September 15 to October 15 is National Hispanic Heritage Month (HHM). For generations, the contributions and achievements of our Latin American communities have infused our culture and enriched our lives. This month, take time with your family to celebrate and learn more about Hispanic Heritage. Here are a few ideas to help you do just that.
- Read - Books are one of the best ways I know to be exposed to different cultures, enveloped by different worlds, and enlightened by different ideas. Expand your worldview with a book written by a Latinx author or highlighting Latino communities. While there are many powerful books for adults, you can find tons of picture books and books for young readers, too.
- Look – Frida Kahlo, Jean-Michel Basquiat, Salvador Dali, and Pablo Picasso are just a few of the more well-known Hispanic artists – but there are so many more! Take time to explore the Art & Architecture curated for HHM.
- Listen – Music is a great way to celebrate HHM and infuse your home with the Sounds of Latin America! Check out these great playlists from the Smithsonian, or use your go-to music app to pull up tunes by a favorite Latinx artist. You can find more music and resources at The Library of Congress' Hispanic Heritage Month website.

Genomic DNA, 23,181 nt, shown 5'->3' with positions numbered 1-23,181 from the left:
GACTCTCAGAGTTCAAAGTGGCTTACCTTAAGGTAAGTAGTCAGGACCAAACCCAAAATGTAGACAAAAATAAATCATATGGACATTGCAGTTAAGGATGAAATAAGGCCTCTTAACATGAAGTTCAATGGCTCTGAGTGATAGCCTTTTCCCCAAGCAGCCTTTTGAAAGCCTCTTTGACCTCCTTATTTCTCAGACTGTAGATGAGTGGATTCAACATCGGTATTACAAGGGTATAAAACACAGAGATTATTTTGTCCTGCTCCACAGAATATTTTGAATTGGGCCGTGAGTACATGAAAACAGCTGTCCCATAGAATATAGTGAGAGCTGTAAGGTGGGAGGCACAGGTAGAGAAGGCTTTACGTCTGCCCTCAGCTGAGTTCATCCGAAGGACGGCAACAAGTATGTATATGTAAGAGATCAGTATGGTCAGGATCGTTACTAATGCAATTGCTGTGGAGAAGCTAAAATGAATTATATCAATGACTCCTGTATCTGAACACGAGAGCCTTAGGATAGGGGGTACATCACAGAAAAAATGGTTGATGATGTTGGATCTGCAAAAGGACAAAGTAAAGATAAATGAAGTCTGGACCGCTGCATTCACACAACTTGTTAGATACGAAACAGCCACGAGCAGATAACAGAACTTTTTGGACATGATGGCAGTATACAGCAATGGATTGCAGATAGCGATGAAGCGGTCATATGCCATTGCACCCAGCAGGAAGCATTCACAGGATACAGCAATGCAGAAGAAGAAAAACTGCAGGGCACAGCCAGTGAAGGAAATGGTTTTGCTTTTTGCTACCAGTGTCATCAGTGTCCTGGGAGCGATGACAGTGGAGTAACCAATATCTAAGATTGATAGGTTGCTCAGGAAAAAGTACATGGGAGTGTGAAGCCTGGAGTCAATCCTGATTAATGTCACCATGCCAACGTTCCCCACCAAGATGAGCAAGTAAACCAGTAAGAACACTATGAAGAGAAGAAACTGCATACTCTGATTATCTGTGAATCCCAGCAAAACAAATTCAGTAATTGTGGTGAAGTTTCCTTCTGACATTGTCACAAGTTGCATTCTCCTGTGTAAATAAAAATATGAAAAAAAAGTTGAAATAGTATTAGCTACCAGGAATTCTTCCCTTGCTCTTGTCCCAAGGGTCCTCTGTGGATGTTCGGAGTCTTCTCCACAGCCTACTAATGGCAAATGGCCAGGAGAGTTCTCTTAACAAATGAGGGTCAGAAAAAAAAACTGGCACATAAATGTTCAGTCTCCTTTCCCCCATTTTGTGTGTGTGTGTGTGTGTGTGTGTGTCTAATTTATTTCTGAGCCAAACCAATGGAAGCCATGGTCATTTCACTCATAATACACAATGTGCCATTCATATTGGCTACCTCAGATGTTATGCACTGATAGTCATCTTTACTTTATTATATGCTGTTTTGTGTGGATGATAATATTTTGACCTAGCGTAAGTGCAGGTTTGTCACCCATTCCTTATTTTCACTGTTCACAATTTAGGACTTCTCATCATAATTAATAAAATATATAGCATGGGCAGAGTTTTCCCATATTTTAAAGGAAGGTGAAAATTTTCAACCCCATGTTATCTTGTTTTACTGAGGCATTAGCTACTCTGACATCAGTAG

- Speak – Have you ever wished you could speak another language? Why not give Spanish a try? Learning with loved ones can be a fun family activity and a great way to better understand other cultures. You can find lots of great ways to start learning Spanish – and why it matters – online.
- Study – During HHM, we may find ourselves focusing on cultures and traditions from our southern neighbor, Mexico – or just being a little confused about the whole thing. In reality, our lives have been improved by contributions from many different Latin American and Hispanic cultures and countries, like Brazil, Nicaragua, Puerto Rico, and Uruguay. Learn a few basics about Hispanic Heritage Month, then take time to learn more about the people and places in Central and South America, the Caribbean, and Spain. The CIA World Factbook is a great place to start. Or try National Geographic Kids for younger learners. Kids can even turn their studies into a fun 4-H project.
MEET THE AUTHOR
Emily Schoenfelder joined the Illinois 4-H team in 2017. Prior to this, she began her work in positive youth development with California 4-H and the YMCA. She specializes in STEM engagement, social-emotional development, and educator professional development.
She received a Master of Science degree in recreation, park, and tourism administration from Western Illinois University.
When she is not leading a training, writing curriculum, or developing new partnerships, you may find Emily sitting on the floor of her office, building marshmallow catapults out of popsicle sticks or designing mazes for robots for her next STEM program.
ABOUT THE BLOG
Connection Corner is a blog that provides timely information, activities, and resources to help you stay connected to loved ones, the world around you, and yourself.